+ This is the subject of“ Clotilde :"-Christian, an adventurer, is to marry her on such a day, and receive with her a large fortune; but in order to do this he must show himself to be the possessor of a certain sum. To obtain this sum, he murders the Jew who would not lend it him. Clotilde, however, who is passionately attached to him, quits her father's house at the very time he commits this murder, in order to live with him even as his mistress : this she rather inexplicably continues to do after the murder has been committed. At last Christian, who is about as great a rascal as one could desire to meet, determines on marrying an intriguante who can make him secretary of embassy, and quitting Clotilde. Clotilde, in despair at this treachery, and acquainted by his dreams with the crime of Christian, informs against him. He is condemned to death. She is in despair, and forces her way into the prison to see him. “What have you brought me?” says Christian. "Poison," says Clotilde; and they poison themselves together. The play is full of absurdities, but powerfully written.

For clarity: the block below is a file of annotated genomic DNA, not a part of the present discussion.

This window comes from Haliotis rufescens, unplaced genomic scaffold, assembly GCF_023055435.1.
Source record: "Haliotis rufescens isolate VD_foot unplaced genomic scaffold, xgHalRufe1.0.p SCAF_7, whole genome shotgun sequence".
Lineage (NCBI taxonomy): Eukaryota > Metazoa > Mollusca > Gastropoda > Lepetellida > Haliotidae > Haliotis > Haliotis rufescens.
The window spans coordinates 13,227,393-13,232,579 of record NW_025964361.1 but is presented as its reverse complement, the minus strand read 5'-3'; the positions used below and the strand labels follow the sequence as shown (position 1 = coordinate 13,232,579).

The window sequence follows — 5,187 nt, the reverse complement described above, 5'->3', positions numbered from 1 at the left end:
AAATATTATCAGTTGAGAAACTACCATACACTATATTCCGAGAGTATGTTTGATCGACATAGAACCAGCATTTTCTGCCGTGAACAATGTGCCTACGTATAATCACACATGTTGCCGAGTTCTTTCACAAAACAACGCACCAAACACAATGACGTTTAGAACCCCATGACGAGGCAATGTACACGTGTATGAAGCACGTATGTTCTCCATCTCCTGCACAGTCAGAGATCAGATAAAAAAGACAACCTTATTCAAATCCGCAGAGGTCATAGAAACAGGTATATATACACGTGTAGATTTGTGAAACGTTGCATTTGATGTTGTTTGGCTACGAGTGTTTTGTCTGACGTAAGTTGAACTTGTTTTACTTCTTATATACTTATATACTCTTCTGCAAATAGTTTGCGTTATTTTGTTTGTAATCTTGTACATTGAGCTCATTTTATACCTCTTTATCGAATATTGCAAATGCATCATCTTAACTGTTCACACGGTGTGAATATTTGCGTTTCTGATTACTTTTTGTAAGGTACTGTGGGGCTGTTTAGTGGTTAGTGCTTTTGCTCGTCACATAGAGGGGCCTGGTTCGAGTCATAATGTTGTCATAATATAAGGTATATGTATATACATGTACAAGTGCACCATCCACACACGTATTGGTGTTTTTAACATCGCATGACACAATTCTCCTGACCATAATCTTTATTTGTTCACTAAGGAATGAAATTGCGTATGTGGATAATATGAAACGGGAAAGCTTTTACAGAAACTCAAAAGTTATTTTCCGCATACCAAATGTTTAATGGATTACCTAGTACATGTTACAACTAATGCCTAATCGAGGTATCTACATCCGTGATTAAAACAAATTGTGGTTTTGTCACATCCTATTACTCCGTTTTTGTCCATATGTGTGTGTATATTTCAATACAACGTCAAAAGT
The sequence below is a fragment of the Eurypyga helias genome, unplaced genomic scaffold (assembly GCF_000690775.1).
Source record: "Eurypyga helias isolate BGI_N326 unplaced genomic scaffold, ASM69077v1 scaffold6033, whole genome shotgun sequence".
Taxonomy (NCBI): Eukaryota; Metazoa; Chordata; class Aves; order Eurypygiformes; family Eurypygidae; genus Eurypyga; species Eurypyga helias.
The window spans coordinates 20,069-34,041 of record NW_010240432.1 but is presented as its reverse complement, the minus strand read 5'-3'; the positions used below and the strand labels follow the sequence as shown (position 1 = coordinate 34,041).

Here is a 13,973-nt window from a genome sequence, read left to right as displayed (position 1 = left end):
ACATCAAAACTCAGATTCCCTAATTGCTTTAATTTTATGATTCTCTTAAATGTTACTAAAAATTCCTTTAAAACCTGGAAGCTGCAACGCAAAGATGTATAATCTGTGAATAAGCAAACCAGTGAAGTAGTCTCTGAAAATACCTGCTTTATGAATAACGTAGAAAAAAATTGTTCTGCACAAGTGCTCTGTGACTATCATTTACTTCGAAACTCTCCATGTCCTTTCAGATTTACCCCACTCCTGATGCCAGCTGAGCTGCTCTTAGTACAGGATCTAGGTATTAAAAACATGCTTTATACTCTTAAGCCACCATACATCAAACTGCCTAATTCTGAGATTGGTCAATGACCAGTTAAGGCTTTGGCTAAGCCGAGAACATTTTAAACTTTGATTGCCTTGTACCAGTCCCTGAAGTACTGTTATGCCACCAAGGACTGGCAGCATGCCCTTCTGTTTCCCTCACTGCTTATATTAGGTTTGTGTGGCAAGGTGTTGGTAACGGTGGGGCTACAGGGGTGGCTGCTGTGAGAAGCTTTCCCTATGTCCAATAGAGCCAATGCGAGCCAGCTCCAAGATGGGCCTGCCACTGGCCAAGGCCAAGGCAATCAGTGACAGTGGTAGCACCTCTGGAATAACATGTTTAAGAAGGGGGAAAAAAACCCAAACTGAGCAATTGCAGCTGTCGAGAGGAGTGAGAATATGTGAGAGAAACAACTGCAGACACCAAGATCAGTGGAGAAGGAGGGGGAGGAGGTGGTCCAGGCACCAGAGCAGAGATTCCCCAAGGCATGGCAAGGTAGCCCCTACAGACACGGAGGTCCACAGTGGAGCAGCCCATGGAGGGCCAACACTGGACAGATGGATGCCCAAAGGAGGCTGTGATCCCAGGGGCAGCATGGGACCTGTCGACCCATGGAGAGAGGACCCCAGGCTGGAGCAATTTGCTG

# The father of M. Victor Hugo was a general. One of his relations of the same name still holds the same rank, and coinmands in one of the departments. In his early days his opinions were directly opposed to those he has since and now professes. On leaving college, he and his brother published a small newspaper of the same opinions as the “Censor ;” it existed but a very short time. M. V. Hugo next published a novel which he had written whilst at college; afterwards a variety of odes appeared, on the Virgins of Verdun, on La Vendée, on the death of Louis XVII., on the death of the Duc de Berri, on the baptism of the Duc de Bordeaux, and on the death of Louis XVIII., and also one on Napoléon.